Opinion

Sites of Violence: Music, Trauma and the Non-Verbal Voice

Composer Damien Ricketson reflects on the medium and metaphor of voice for communicating through sound and through silence.

Sydney Chamber Opera, The Howling Girls. Photo by Zan Wimberley.

Charlotte Wood’s novel The Natural Way of Things serves as a thematic inspiration for the Sites of Violence project and ‘the foul in the air’, its dramaturgical component. A dystopian novel, it reflects on the structures of power that utilise violence and shame to control and constrict individuals, primarily women. As the novel progresses, a central female character communicates less and less with words and language until finally she scarcely speaks at all. Contemporary readings of the novel reflect on the significance of this, in light of a critical tradition led by Luce Irigaray and Jacques Lacan in which the syntax and grammatical form of language is considered to be masculine. Julia Kristeva suggests that this symbolic system of language is predated in individual and collective history by the semiotic, non-linguistic aspects of language, including the rhythms and sounds that convey meaning and express emotions.

Here, Sites of Violence collaborator Damien Ricketson reflects on his body of work, centred at the intersection of music, trauma, and the non-verbal voice.

— Hanna Della Bosca, Research Assistant, Sites of Violence


Socially engaged extreme vocal music

In recent years, the world of new art music in Australia has seen a number of experimental vocal works that explore the medium and metaphor of the voice. What does it mean to have a voice, what does it mean to be devoiced, and how can such issues be inscribed in sound and presented on stage?

In the 2018 MONA FOMA festival in Tasmania, composer-vocalist Eve Klein critiqued the control placed on women’s bodies in her work Vocal Womb in which her outward poise as an operatic mezzo is juxtaposed with a confronting realtime video-feed of the startling and hard-working inner mechanisms of her body. Klein states: “By externalising these intimate, internal mechanisms in an exaggerated and overwhelming sonic and visual experience, participants are asked to confront the contradictions of our voices: who gets to wield them.”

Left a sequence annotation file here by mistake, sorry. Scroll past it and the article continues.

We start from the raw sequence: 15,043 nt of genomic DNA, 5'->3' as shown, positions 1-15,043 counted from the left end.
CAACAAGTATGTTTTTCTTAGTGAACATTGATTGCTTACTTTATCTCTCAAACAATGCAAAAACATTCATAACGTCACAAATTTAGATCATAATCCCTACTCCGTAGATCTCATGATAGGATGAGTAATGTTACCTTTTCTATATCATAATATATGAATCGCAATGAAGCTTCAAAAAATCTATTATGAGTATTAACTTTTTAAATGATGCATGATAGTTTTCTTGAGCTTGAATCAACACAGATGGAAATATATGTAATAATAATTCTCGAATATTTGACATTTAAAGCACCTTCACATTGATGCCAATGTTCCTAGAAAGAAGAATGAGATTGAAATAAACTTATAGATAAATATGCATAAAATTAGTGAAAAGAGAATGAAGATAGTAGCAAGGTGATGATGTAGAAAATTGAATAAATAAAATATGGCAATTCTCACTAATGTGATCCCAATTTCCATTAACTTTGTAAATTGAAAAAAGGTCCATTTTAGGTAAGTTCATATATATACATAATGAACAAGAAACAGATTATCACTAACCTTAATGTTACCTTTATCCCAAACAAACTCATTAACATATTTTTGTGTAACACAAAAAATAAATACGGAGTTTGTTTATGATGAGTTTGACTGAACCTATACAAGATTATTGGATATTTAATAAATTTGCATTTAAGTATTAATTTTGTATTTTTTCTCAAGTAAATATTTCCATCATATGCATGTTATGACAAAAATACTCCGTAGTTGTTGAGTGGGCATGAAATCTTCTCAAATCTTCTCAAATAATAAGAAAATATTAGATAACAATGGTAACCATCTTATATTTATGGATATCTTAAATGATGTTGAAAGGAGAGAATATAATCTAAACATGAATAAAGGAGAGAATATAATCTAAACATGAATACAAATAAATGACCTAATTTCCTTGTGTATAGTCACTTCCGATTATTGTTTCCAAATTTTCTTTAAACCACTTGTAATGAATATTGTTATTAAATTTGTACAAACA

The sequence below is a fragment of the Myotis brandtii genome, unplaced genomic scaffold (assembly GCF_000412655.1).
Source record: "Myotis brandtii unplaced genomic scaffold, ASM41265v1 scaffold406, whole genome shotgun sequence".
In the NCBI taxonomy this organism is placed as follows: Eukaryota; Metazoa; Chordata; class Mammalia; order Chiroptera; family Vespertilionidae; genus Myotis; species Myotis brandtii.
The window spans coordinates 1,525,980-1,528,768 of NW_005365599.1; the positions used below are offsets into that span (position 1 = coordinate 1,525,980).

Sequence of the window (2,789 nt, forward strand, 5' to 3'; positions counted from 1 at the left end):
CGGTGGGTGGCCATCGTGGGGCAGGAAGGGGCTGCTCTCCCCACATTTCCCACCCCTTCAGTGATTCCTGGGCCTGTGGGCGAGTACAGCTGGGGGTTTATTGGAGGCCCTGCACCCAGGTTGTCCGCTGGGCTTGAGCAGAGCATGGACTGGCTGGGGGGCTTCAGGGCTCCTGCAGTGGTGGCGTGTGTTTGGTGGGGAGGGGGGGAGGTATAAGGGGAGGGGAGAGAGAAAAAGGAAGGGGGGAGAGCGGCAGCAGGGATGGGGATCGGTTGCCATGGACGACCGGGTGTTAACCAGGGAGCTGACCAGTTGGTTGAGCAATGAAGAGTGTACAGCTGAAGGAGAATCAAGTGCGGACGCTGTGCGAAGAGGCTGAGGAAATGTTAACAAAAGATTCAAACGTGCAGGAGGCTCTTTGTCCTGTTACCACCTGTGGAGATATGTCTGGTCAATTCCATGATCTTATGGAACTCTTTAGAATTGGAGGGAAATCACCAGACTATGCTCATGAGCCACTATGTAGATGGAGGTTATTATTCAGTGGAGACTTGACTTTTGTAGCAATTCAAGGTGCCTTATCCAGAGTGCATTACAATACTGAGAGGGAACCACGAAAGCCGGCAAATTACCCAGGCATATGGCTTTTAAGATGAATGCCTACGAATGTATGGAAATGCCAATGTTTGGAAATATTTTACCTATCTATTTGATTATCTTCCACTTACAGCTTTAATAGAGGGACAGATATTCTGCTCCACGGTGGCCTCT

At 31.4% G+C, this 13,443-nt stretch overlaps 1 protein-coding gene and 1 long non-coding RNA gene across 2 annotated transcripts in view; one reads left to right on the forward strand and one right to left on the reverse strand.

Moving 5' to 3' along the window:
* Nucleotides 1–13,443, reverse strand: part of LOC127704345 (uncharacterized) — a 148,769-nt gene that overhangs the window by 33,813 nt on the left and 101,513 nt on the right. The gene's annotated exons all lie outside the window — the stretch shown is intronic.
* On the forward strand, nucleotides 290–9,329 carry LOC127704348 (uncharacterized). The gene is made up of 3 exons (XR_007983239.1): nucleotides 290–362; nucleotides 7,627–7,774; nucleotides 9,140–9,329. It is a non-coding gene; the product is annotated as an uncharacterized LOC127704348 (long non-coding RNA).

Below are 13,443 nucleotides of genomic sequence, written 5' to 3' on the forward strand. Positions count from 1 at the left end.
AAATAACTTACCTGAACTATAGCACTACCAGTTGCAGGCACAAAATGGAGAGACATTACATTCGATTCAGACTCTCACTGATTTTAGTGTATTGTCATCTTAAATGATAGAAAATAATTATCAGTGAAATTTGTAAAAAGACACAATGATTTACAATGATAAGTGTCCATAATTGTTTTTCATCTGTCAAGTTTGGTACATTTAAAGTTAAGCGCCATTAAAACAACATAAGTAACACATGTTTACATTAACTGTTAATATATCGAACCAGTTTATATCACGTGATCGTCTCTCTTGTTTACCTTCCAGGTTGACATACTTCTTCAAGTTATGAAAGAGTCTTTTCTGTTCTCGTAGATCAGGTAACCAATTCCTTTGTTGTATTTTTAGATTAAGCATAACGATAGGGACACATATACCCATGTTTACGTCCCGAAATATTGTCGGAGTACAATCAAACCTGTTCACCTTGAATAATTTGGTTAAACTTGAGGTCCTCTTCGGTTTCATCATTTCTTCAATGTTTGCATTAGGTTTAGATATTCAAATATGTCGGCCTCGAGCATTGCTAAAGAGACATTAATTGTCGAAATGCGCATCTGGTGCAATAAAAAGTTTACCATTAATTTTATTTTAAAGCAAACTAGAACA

The 2019 Perth Festival included the premiere of Cat Hope’s Speechless: a wordless opera reacting to The Australian Human Rights Commission’s report The Forgotten Children: National Inquiry into Children in Immigration Detention (tabled by Gillian Triggs in 2014). The work extracts visual content from the report – colour schemes, tables, drawings – to devise a graphic score on which much of the musical contours and textures are derived. Featuring diverse vocalists from a classically trained soprano to a heavy metal singer and including community choirs, Speechless can be seen as a visceral artistic response to the Australian government’s silencing of asylum-seekers, and in Hope’s own words, a conduit for contemplating difficult subjects and a means to overcome the “communication limits and barriers of words.”

Like Speechless, my own opera The Howling Girls, co-created with Melbourne-based director Adena Jacobs and premiered by Sydney Chamber Opera in 2018 Sydney, is also wordless, striving for a more direct mode of expression that bypasses the rational organisation of language.

 

The Howling Girls

The seed for The Howling Girls was an anecdote that emerged following the September 11 terror attacks where five young women presented separately to hospitals in New York with identical symptoms. They were unable to swallow believing debris from the destruction had lodged in their throats. However, the surgeon who examined them found no obstruction. Adena Jacobs and my creative response is an abstract ritual in which the voice is restored. Featuring soloist Jane Sheldon, a chorus of teenage women and an electronic orchestration, the work attempts to grapple with the trauma of being rendered voiceless by turning to the extreme expressive capacity of the voice in the non-verbal domain.

As well as the central trained vocalist Jane Sheldon, a chorus of young women are drawn from ‘The House That Dan Built’. Led by Danielle O’Keefe the group pursues a range of projects around female creative agency. Referencing the Sept 11 anecdote of five teenagers rendered voiceless, the chorus functions as a raw emergent energy. The work is devised in such a way as to facilitate creative contribution from these performers including a manifesto of their own devising articulated in an imaginary language.

The highly-amplified and bass-heavy immersive experience, designed to be felt as much as heard, coupled with the non-verbal quality, signals the desire for a visceral mode of communication that acts directly upon the body.

Opera as a site of violence

Although the three works mentioned are unique and difficult to categorise, they all connect in some way to the medium of opera.